Pru reported U.S. individual life sales, based on annualized new business premiums, of $159 million, up 22 percent from the year-ago quarter. It reported individual annuities gross sales of $2.3 billion in the quarter, including $1.6 billion of variable annuities without retained exposure to equity market related living benefit guarantees. Pru also said it completed recapture of variable annuity living benefit risks from reinsurance captive on April 1.
Pru said assets under management grew to $1.05 trillion during the quarter, including a record-high $505 billion of unaffiliated third party institutional and retail assets under management at June 30, up 7 percent from a year earlier. Net inflows from both institutional and retail business, excluding money market, totaled $3.6 billion for the quarter, Pru said.
It also reported retirement gross deposits and sales for the quarter of $8.1 billion, including two new longevity reinsurance cases totaling $1.8 billion.
Lincoln Financial, however, appeared to be the victim, of a hasty exit from the life insurance sector by investors because its results were at least close to estimates.
Lincoln reported net income for the second quarter of $325 million, or $1.35 per diluted share available to common stockholders, compared to net income in the second quarter of 2015 of $344 million, or $1.35 per share.
Second quarter income from operations was $373 million, or $1.56 per share, compared to $371 million, or $1.46 per share for the 2015 period.
This was one cent below the Seeking Alpha consensus estimate of $1.56 in core earnings and $50 million below the consensus revenue estimate of $3.39 billion.
But Gallagher of Evercore said Lincoln results were in line with his consensus estimate and above his projection of $1.55 a share.
“A highlight for the quarter was the recovery of the unfavorable mortality experience which had caused some concern among investors,” and as Gallagher said late last month, likely played a role in the decision of Mark E. Konen to retire as head of Lincoln’s life insurance and retirement group effective in February.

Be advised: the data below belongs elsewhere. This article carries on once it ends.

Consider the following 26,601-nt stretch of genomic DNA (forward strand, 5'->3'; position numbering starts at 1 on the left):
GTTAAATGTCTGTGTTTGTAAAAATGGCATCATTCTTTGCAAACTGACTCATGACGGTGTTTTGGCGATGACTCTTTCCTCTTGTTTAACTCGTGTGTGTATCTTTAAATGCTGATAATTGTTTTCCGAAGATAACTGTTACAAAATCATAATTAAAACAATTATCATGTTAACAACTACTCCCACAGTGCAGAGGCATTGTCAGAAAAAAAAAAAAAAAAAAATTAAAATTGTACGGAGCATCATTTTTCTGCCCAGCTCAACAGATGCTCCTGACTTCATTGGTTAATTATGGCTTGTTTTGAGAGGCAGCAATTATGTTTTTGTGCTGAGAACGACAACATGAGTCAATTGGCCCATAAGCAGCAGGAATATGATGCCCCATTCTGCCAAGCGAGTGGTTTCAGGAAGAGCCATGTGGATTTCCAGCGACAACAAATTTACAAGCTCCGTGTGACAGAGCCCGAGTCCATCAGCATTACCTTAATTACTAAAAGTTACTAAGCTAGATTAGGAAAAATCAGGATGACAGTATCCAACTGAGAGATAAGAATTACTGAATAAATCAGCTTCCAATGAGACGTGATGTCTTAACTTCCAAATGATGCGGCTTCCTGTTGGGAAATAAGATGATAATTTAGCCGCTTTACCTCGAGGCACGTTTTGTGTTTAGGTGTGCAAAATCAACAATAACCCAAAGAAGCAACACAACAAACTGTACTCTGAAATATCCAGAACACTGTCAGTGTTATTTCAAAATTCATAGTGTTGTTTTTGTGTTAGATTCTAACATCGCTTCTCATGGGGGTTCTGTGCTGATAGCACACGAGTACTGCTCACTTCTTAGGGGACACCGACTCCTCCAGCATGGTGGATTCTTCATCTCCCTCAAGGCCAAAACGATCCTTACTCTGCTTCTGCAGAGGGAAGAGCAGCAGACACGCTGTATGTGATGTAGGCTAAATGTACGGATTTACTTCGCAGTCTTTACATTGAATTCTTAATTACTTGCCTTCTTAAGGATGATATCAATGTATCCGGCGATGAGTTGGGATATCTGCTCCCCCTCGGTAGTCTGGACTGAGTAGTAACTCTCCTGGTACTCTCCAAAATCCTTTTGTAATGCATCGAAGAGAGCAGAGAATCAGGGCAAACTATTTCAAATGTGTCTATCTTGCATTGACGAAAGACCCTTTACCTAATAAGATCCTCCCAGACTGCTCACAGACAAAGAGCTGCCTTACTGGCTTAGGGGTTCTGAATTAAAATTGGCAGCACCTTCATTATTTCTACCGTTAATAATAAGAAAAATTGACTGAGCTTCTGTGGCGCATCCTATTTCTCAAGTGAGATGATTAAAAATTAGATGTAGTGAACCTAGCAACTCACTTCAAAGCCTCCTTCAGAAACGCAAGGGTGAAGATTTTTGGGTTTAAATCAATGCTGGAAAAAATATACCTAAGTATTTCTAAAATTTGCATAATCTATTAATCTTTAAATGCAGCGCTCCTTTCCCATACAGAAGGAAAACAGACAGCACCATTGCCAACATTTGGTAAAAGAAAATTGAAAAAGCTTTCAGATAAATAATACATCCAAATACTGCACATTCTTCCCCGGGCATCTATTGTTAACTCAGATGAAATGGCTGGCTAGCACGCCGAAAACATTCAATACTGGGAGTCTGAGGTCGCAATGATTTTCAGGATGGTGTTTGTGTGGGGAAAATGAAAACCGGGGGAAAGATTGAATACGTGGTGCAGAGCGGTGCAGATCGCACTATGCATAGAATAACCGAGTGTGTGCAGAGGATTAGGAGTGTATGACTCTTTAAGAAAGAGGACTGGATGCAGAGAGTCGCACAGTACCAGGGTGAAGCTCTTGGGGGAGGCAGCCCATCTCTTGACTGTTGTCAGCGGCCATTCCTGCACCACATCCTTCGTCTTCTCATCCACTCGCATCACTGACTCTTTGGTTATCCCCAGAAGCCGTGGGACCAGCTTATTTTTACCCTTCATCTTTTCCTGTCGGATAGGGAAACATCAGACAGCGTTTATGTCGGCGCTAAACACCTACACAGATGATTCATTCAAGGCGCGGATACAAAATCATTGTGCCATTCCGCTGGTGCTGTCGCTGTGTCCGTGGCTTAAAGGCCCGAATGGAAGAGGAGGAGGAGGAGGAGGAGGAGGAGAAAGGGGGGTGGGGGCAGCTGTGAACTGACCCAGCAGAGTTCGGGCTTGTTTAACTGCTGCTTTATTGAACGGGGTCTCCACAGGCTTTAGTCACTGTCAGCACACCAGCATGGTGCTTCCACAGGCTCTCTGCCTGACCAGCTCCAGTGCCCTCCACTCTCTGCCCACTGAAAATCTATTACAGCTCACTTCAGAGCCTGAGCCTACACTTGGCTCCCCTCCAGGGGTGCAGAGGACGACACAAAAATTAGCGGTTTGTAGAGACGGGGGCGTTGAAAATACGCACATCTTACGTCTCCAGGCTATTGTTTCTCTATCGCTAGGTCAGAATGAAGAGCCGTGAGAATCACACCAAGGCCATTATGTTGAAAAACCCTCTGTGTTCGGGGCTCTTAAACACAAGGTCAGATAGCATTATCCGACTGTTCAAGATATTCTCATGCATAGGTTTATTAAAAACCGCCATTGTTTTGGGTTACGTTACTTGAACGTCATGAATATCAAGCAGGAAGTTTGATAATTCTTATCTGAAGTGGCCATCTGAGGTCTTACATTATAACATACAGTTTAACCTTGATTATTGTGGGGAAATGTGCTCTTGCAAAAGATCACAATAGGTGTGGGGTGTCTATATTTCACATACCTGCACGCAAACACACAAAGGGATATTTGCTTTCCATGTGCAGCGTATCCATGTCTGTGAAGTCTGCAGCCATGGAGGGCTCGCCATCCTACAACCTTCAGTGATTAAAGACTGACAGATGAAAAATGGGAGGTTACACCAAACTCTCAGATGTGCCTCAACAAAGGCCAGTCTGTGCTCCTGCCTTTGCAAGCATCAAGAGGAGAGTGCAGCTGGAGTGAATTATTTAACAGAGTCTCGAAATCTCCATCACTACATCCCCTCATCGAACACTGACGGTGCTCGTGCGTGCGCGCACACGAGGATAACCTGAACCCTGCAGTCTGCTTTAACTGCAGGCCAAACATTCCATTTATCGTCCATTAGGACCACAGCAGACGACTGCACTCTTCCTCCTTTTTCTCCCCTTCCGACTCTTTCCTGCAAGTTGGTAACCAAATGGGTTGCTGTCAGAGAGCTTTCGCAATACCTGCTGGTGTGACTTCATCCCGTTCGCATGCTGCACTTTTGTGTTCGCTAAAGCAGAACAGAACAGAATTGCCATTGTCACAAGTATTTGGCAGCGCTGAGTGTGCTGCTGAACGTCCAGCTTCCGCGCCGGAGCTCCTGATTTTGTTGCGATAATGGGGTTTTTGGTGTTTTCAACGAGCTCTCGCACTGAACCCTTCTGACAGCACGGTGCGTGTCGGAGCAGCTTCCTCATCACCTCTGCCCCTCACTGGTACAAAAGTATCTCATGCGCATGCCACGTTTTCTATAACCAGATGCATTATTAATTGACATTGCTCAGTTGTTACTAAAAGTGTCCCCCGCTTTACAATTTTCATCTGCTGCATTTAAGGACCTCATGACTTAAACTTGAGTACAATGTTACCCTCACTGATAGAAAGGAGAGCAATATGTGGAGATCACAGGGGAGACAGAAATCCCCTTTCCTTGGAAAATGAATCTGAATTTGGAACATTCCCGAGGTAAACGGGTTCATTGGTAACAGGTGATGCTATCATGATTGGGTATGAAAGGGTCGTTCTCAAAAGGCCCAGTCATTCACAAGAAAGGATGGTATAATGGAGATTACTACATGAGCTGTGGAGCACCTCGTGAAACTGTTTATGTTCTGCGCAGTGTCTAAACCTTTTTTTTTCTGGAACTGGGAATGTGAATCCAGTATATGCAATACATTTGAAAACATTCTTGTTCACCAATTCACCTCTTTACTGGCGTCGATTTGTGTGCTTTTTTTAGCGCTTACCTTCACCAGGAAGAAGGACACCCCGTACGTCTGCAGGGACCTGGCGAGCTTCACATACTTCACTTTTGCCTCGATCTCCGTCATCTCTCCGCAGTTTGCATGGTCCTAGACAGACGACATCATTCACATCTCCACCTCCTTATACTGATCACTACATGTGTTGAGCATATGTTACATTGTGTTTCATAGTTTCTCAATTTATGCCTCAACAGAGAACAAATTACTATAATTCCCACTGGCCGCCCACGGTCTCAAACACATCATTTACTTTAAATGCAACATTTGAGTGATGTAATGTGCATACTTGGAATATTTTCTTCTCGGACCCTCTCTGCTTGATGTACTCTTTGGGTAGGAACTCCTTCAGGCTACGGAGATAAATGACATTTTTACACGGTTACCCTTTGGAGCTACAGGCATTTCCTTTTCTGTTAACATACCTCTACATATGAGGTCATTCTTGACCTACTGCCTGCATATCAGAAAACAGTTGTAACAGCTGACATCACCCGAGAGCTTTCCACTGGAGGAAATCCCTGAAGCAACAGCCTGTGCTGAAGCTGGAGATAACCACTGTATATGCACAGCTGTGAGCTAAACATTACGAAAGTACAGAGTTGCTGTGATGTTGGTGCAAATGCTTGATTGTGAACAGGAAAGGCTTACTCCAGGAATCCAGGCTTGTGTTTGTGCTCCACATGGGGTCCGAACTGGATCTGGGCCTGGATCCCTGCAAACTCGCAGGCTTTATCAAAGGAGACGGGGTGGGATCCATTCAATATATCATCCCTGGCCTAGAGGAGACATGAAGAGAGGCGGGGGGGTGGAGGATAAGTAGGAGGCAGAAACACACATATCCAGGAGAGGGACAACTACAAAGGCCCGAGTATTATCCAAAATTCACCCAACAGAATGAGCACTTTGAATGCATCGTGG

“While the on-going volatility of mortality results in the life insurance segment still causes us some concern, we were relieved to see the improvement this quarter particularly considering weaker results reported in the first quarter of 2016 and the second quarter of 2015.
Dennis R. Glass, Lincoln president and CEO, said at the company’s earning conference call today that the second quarter results showed a “nice recovery” following disappointing first quarter results, as operating earnings per share increased 25 percent sequentially.
Like Kandarian at MetLife and Peter D. Hancock at AIG, he said “expense management” is “a key lever” to sustaining targeted growth.
He cited Lincoln’s “leading” distribution organizations, “combined with our manufacturing capabilities,” as continuing “to differentiate us from peers.
“We are driving sales growth right now in our individual life insurance and group protection businesses, while innovative product solutions across our annuity and retirement plan services businesses will help sales growth,” Glass said.
Lincoln reported that its life insurance business reported income from operations of $120 million, up 14 percent from $105 million in the prior-year quarter. As noted by Gallagher, Lincoln said the increase in earnings compared to the prior-year period was driven by mortality performing in line with expectations compared to elevated mortality in the prior-year period.
Lincoln also said that individual life insurance sales in the quarter were $164 million, a 6 percent increase from the prior-year quarter.
Total life insurance in-force of $675 billion grew 4 percent over the prior-year quarter, and average account values of $44 billion increased 3 percent, Lincoln said.